Picking Out a Pattern for El Niño’s End

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"With the SeaWiFS satellite, we are able to monitor these changes in ocean color accurately for the first time," said Murtugudde. Though researchers have understood phytoplankton’s reaction to El Niño and La Niña for a couple of decades, there was no way to efficiently monitor the algae across the entire Pacific basin until the launch of SeaWiFS. The instrument is designed to measure the amount of chlorophyll-a (the chemical that makes the phytoplankton green) bobbing around on the ocean’s surface. The satellite that carries the instrument moves in a near-circular orbit from pole to pole and allows SeaWiFS to scan a majority of Earth’s oceans every five days. The data beamed back to scientists are used to create weekly maps of the algae.

   

 

February 1998
 

While the initial purpose for SeaWiFS was to estimate the amount of carbon dioxide being consumed by algae in the oceans, Murtugudde and his team decided to use its capabilities to view changes in algae across the upper layers of the Pacific. The Goddard team combed the first year of SeaWiFS data to look for any unusual changes in phytoplankton concentrations that might have occurred during the transition from El Niño to La Niña. After examining the image data from January to February 1998, they found something strange: a band of algae extending across the length of the Pacific just north of the equator (Murtugudde et al. 1999). While the appearance of the algae alone suggested a possible end to the El Niño, the real surprise was in the plants' location. "There was elevated chlorophyll just to the north of the equator. This never happens. Everything usually happens on the equator, because the upwelling of the whole ecosystem in the central Pacific is on the equator," said Murtugudde.

Murtugudde explained that the rotation of the Earth causes currents on opposite sides of the equator to move away from each other. Any moving water just north of the equator is pushed further north and any water just south of the equator goes further south. During a normal year the currents produce equatorial upwelling and give rise to beds of algae. When El Niño hits, warm water prevents this upwelling, as it does in many other parts of the ocean, and the algae die off. At the end of the cycle the algal bloom should re-establish themselves at the equator.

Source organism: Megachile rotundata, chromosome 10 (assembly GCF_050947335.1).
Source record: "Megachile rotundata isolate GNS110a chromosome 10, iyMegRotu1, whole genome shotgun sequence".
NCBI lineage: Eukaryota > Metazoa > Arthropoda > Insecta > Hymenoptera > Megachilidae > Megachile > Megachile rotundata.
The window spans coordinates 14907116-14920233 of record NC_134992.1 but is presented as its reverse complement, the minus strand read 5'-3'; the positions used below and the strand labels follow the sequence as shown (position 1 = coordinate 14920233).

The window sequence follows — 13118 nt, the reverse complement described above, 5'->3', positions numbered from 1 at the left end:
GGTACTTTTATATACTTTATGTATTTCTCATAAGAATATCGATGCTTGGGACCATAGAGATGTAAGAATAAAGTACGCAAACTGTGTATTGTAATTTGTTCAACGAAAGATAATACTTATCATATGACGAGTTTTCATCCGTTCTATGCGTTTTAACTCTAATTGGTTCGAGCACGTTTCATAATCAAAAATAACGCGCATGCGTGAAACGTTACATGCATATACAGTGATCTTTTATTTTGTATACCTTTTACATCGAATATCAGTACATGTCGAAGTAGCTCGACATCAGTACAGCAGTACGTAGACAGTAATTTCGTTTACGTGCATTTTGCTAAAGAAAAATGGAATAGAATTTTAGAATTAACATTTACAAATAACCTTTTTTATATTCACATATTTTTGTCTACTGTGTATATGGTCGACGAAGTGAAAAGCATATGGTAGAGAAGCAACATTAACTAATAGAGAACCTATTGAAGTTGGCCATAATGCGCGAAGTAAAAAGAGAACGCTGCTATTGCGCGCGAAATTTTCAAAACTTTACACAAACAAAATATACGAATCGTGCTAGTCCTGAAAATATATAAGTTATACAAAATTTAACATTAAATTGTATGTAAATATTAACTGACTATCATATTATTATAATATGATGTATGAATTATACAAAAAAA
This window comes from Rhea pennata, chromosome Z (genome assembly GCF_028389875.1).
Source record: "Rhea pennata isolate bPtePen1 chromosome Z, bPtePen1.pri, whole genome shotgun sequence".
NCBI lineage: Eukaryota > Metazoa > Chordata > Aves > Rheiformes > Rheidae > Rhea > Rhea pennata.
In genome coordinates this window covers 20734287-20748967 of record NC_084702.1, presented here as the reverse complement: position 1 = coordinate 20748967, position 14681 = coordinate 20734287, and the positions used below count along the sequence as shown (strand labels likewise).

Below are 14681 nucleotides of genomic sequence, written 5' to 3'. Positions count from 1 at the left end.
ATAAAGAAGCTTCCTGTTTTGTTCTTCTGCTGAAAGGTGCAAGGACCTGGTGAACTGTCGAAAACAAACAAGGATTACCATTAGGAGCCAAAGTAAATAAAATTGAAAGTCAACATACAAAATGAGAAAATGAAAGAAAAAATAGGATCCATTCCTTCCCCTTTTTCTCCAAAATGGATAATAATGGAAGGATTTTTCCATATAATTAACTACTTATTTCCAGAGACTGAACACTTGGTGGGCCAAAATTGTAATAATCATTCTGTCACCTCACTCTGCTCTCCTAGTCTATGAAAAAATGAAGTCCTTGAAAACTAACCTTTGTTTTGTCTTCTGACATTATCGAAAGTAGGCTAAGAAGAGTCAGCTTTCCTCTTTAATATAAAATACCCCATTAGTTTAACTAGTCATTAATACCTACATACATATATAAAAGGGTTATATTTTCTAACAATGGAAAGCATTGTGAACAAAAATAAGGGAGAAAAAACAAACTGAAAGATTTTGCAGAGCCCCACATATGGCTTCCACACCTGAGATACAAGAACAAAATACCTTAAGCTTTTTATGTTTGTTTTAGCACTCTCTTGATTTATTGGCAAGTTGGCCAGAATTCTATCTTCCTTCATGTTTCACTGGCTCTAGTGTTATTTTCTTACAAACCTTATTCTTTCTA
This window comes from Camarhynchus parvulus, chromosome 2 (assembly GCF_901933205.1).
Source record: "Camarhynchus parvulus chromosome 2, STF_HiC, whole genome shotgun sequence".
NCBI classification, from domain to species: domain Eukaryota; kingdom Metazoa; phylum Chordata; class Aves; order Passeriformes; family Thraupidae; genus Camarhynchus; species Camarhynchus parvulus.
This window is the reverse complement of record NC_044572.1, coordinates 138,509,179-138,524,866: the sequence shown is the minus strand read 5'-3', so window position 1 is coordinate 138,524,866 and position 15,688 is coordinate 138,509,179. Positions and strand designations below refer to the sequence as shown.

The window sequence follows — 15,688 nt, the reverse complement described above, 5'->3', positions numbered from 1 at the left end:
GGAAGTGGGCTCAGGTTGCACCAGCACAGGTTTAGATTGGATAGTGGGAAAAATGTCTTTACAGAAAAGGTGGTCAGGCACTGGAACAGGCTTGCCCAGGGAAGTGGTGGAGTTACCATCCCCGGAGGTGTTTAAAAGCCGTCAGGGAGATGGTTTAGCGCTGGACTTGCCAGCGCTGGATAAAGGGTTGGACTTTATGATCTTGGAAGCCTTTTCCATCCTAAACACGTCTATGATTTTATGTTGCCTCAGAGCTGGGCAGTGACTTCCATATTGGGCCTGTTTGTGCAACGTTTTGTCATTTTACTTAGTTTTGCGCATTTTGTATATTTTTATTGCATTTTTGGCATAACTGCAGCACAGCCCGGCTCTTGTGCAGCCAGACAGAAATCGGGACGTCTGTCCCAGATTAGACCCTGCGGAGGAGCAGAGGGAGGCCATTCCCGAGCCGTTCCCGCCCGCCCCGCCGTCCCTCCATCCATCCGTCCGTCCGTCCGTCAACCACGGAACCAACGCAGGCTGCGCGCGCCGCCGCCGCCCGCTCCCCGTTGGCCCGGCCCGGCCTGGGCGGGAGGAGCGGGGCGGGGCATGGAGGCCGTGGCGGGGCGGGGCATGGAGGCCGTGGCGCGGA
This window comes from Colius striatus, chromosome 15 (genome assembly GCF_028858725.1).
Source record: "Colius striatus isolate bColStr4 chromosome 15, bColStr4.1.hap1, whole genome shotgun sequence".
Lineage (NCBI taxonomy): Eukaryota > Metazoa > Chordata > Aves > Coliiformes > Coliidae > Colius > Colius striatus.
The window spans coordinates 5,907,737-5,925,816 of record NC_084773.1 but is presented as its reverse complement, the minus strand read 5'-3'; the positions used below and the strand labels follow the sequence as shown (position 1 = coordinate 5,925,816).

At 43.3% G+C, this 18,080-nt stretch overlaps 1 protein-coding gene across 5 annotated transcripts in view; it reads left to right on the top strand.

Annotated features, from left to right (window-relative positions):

SST Pallette

SeaWiFS Pallette

As indicated by the red (warm) region off the west coast of Peru (top image), El Niño was still going strong in February 1998. To scientists' surprise, phytoplankton were growing just to the north of the equator (bright blue green region in the image second from top).

By February 1999 La Niña had replaced El Niño, and the equatorial Pacific had strong phytoplankton production (bottom pair of images).

Images by Robert Simmon based on data from the Distributed Active Archive Centers at the Jet Propulsion Lab and Goddard Space Flight Center.

 

Febryary 1999
 

In order to understand what was going on, the scientists looked at measurements of the wind speed and water temperature for March and April. The readings not only verified the scientists’ suspicions that the warm waters were retreating to the western Pacific, but also gave them an explanation for the position of the algae. Apparently, El Niño-related changes were also creating changes in the air above the ocean. The winds were not blowing east or west across the equator, but south, and they were pushing warm surface water into the equator.

"If you blow warm water into the equator, it cannot go further south. The water tends to pile up there," he said. Since these winds had blown away the surface waters north of the equator, the upwelling currents shifted and they ended up emerging 200-300 kilometers away. Within days the phytoplankton started to grow north of the equator.

next Reading the Future in a Bed of Algae
back El Niño’s Effect on Algae

   
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